Source: RL Industries
The annual cost of metallic corrosion worldwide is staggering. Considering the cost of maintenance, prevention, replacement of parts and interruption of services due to maintenance, the World Corrosion Organization (New York, NY, US) says that the annual cost of corrosion worldwide is US$2.2 trillion, more than 3% of the world’s gross domestic product (GDP). The US Department of Defense has estimated the annual cost of corrosion in its military applications alone at more than US$10 billion per year.
Inherently corrosion-resistant, composites are ideally suited to replace metal structures, including tanks, piping, cooling towers, railcars for chemical transport and much more, in this huge sector (see, for example, the photos and captions at left).
The most pressing need is still in the area of underground pipe. It’s been 43 years since Insituform (St. Louis, Mo.) founder Eric Wood invented cured-in-place pipe (CIPP). Since then, CIPP has continued to gain favor as municipalities recognize the huge benefits of an underground pipe rehabilitation technology that enables repair of deteriorating water/wastewater pipelines without expensive excavation.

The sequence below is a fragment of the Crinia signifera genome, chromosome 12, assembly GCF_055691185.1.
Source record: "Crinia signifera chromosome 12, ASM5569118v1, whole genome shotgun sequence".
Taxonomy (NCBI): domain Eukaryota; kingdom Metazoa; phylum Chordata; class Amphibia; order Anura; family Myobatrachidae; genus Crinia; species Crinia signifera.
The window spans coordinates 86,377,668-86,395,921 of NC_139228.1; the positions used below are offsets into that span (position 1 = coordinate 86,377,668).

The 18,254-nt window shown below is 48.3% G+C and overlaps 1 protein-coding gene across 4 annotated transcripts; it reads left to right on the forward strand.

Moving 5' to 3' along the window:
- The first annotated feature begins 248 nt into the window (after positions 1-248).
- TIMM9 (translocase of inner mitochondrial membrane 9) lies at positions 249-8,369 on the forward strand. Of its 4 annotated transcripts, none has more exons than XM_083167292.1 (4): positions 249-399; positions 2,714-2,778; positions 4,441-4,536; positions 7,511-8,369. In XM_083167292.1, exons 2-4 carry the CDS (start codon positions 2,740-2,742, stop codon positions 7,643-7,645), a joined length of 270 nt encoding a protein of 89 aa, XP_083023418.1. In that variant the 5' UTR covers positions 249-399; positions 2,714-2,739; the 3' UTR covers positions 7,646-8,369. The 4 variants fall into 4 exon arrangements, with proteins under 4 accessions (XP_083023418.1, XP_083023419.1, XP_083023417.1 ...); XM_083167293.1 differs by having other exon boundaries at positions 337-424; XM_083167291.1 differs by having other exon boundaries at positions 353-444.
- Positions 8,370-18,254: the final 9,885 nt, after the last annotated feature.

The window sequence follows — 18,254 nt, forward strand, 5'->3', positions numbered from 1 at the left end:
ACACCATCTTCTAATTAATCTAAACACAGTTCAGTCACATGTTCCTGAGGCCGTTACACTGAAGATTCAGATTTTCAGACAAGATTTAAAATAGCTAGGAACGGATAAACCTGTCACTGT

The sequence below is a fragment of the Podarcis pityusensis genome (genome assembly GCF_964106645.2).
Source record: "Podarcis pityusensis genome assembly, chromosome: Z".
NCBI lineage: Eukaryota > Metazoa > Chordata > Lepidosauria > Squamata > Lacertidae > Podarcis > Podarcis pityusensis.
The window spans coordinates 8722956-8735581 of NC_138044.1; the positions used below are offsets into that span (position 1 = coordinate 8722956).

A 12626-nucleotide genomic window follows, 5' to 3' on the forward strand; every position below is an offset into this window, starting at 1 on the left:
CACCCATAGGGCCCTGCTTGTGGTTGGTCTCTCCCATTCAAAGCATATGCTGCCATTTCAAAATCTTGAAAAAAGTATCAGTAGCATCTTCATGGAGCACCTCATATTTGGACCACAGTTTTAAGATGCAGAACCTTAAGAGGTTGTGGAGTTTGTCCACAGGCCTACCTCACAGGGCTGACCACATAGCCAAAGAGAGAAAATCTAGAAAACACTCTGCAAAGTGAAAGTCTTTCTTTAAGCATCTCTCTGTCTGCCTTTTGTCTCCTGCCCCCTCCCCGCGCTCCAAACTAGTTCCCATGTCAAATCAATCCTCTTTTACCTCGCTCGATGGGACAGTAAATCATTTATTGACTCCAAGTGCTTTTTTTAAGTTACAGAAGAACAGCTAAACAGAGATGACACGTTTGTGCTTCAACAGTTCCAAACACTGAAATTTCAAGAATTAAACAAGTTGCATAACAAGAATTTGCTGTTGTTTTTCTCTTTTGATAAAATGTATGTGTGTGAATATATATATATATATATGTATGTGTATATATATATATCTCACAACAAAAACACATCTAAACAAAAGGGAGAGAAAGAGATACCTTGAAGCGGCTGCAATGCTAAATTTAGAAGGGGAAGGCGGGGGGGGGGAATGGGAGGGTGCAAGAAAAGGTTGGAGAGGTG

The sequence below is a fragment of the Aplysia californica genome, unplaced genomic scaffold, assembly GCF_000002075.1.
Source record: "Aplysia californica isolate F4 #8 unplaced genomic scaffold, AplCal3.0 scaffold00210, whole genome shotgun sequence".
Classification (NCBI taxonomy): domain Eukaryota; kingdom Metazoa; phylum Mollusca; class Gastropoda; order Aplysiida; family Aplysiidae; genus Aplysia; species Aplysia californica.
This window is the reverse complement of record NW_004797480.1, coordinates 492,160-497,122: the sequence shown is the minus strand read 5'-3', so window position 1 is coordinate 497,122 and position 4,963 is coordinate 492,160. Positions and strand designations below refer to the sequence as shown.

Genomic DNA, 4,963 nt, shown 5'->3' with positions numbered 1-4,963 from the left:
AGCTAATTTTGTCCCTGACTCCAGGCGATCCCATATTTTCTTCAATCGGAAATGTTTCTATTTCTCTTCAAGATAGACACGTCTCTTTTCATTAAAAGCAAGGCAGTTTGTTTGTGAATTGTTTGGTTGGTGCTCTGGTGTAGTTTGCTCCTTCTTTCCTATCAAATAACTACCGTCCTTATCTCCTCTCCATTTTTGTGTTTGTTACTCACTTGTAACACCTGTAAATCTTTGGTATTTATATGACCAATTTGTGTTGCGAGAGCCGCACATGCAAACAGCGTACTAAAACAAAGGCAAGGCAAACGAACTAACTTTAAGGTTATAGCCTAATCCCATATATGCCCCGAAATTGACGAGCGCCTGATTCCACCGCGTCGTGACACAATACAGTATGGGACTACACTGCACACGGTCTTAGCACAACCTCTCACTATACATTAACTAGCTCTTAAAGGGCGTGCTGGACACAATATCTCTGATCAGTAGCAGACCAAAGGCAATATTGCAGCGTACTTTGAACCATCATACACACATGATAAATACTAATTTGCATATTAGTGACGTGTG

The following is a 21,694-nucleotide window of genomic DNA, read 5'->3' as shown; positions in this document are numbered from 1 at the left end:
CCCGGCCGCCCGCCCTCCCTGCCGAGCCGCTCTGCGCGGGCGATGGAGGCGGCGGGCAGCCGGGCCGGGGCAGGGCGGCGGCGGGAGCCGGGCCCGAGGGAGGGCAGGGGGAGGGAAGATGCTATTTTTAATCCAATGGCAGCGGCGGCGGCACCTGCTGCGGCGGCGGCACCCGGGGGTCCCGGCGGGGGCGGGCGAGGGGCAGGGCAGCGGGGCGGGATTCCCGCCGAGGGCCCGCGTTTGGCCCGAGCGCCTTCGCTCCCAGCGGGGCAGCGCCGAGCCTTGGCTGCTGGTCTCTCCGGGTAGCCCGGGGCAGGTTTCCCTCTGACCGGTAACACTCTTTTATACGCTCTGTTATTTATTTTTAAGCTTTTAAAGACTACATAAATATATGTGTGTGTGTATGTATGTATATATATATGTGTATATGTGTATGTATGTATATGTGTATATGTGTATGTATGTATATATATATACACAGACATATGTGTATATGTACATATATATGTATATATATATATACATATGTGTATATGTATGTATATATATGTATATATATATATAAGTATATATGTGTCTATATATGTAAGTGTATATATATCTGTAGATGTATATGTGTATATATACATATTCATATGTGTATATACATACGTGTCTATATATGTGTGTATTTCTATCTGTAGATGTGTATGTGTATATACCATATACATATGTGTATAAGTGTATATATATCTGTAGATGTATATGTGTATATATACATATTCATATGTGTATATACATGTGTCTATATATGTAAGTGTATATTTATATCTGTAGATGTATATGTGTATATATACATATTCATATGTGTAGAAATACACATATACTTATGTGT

A seminal report, “Buried No Longer: Confronting America’s Water Infrastructure Challenge,” from the American Water Works Assn. (AWWA, Denver, Colo.) framed the challenge: “Much of our drinking water infrastructure, the more than ... 1,609,344 km of pipes beneath our streets, is nearing the end of its useful life and approaching the age at which it needs to be replaced…. Restoring existing water systems … and expanding them to serve a growing population will cost at least $1 trillion over the next 25 years, if we are to maintain current levels of water service.” At that time, the U.S. Environmental Protection Agency (EPA, Washington, DC, US) counted 240,000 water main breaks per year and expected that number to increase. Yet in 2013, nearly 43% of cities said their 2013 sewer/water/storm water budgets wouldn’t grow, but almost 40% expected increases ranging from 3.0-5.5%. Potable water pipe rehab, then, would climb from US$1.65 billion in 2012 to US$1.7 billion in 2013. Storm water system renovation would be up from US$780 million to US$850 million. And wastewater systems would see US$3.8 billion, up from 2012’s US$3.58 billion. However, city officials projected the actual need for repair and expansion at US$85 billion for water, US$9.6 billion for storm water, and an enormous US$260 billion for wastewater. The 17th Annual Municipal Survey, conducted by Underground Construction magazine (Oildom Publishing Co., Houston, TX, US), reported in October 2014 that, despite strong, continuing funding concerns by cities, municipalities for the first time in several years were expecting a substantial increase (7.7%) in new construction spending for 2014. The rehabilitation market, which maintained at least some growth throughout the recession, should reach almost US$7.1 billion, an increase of 8.4%. Cities short on money for major projects have found that increasing rehabilitation budgets to address specific and concentrated problems was still cheaper than funding major replacement projects.